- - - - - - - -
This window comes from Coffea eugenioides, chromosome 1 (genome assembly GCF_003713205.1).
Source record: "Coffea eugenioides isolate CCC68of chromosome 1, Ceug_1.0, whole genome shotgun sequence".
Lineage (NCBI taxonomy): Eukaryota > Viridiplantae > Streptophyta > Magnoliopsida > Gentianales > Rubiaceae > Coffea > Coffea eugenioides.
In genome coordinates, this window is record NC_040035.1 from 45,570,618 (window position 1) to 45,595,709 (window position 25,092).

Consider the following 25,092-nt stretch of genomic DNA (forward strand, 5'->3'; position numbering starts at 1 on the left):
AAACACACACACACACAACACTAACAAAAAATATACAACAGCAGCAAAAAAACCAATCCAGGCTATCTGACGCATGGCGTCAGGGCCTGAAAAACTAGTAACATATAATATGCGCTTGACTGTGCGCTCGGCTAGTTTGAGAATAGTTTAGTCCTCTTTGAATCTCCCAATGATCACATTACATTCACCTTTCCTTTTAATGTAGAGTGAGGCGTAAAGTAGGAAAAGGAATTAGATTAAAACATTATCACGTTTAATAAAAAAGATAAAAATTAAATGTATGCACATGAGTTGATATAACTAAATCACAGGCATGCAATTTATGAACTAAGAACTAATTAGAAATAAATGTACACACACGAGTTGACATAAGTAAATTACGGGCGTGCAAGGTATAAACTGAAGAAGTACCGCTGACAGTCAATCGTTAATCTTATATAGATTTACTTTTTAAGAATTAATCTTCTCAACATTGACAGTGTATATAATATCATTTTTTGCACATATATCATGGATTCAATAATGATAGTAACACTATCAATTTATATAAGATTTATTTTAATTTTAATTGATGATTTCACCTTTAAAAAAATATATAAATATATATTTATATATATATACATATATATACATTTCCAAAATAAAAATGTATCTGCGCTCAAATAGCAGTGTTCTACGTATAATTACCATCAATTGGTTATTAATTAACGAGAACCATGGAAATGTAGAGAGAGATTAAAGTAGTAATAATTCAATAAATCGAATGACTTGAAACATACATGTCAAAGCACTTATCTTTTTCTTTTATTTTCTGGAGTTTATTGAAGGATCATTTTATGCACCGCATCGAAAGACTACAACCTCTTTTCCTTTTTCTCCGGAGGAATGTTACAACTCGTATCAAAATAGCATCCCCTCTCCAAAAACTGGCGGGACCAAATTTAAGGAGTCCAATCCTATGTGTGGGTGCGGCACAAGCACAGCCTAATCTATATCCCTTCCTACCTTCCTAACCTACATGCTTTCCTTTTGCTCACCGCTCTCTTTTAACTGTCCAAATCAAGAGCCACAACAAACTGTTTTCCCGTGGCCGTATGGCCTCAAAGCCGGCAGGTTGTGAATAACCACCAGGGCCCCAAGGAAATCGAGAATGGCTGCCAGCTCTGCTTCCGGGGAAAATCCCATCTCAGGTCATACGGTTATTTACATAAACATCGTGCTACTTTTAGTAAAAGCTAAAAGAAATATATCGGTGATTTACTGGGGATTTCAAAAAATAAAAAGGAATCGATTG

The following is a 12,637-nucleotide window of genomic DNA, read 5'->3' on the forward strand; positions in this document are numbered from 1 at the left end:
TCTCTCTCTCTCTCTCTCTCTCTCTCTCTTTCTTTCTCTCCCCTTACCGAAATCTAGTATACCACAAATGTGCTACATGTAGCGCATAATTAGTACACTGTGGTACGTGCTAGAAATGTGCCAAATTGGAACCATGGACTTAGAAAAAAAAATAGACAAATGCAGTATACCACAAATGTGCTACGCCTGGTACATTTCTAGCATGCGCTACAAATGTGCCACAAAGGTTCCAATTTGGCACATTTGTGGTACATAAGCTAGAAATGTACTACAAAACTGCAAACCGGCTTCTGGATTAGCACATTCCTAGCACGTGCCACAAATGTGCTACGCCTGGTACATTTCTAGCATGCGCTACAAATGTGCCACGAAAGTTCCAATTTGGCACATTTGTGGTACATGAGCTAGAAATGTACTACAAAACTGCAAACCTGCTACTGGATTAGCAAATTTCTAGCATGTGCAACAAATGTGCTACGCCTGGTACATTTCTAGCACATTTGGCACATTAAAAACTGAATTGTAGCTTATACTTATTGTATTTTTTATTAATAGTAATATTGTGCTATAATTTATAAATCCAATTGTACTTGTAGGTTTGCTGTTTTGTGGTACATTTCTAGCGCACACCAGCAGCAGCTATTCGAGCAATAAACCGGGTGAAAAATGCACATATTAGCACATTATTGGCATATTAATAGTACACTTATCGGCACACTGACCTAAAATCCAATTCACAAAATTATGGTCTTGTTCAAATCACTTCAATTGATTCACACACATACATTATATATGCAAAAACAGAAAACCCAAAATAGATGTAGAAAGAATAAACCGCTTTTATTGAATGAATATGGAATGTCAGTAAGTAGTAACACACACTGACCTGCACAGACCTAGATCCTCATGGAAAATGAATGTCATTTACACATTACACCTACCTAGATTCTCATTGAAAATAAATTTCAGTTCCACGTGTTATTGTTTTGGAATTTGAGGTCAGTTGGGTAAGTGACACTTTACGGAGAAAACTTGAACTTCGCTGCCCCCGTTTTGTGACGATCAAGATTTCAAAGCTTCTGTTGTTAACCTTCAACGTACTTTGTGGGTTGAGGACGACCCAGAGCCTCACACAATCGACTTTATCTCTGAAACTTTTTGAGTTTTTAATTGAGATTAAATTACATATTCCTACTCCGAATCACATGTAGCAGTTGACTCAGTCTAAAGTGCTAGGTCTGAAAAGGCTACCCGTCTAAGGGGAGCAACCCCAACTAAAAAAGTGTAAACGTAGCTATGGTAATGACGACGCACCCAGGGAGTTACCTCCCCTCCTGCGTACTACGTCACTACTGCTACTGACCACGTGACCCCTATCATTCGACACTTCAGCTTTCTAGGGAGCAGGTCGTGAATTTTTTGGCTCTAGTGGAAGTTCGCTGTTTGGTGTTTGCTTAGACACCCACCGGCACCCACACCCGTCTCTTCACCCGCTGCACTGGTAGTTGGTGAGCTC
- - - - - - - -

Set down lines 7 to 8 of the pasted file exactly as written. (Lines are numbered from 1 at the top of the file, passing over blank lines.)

The following is a 12,637-nucleotide window of genomic DNA, read 5'->3' on the forward strand; positions in this document are numbered from 1 at the left end:
TCTCTCTCTCTCTCTCTCTCTCTCTCTCTTTCTTTCTCTCCCCTTACCGAAATCTAGTATACCACAAATGTGCTACATGTAGCGCATAATTAGTACACTGTGGTACGTGCTAGAAATGTGCCAAATTGGAACCATGGACTTAGAAAAAAAAATAGACAAATGCAGTATACCACAAATGTGCTACGCCTGGTACATTTCTAGCATGCGCTACAAATGTGCCACAAAGGTTCCAATTTGGCACATTTGTGGTACATAAGCTAGAAATGTACTACAAAACTGCAAACCGGCTTCTGGATTAGCACATTCCTAGCACGTGCCACAAATGTGCTACGCCTGGTACATTTCTAGCATGCGCTACAAATGTGCCACGAAAGTTCCAATTTGGCACATTTGTGGTACATGAGCTAGAAATGTACTACAAAACTGCAAACCTGCTACTGGATTAGCAAATTTCTAGCATGTGCAACAAATGTGCTACGCCTGGTACATTTCTAGCACATTTGGCACATTAAAAACTGAATTGTAGCTTATACTTATTGTATTTTTTATTAATAGTAATATTGTGCTATAATTTATAAATCCAATTGTACTTGTAGGTTTGCTGTTTTGTGGTACATTTCTAGCGCACACCAGCAGCAGCTATTCGAGCAATAAACCGGGTGAAAAATGCACATATTAGCACATTATTGGCATATTAATAGTACACTTATCGGCACACTGACCTAAAATCCAATTCACAAAATTATGGTCTTGTTCAAATCACTTCAATTGATTCACACACATACATTATATATGCAAAAACAGAAAACCCAAAATAGATGTAGAAAGAATAAACCGCTTTTATTGAATGAATATGGAATGTCAGTAAGTAGTAACACACACTGACCTGCACAGACCTAGATCCTCATGGAAAATGAATGTCATTTACACATTACACCTACCTAGATTCTCATTGAAAATAAATTTCAGTTCCACGTGTTATTGTTTTGGAATTTGAGGTCAGTTGGGTAAGTGACACTTTACGGAGAAAACTTGAACTTCGCTGCCCCCGTTTTGTGACGATCAAGATTTCAAAGCTTCTGTTGTTAACCTTCAACGTACTTTGTGGGTTGAGGACGACCCAGAGCCTCACACAATCGACTTTATCTCTGAAACTTTTTGAGTTTTTAATTGAGATTAAATTACATATTCCTACTCCGAATCACATGTAGCAGTTGACTCAGTCTAAAGTGCTAGGTCTGAAAAGGCTACCCGTCTAAGGGGAGCAACCCCAACTAAAAAAGTGTAAACGTAGCTATGGTAATGACGACGCACCCAGGGAGTTACCTCCCCTCCTGCGTACTACGTCACTACTGCTACTGACCACGTGACCCCTATCATTCGACACTTCAGCTTTCTAGGGAGCAGGTCGTGAATTTTTTGGCTCTAGTGGAAGTTCGCTGTTTGGTGTTTGCTTAGACACCCACCGGCACCCACACCCGTCTCTTCACCCGCTGCACTGGTAGTTGGTGAGCTC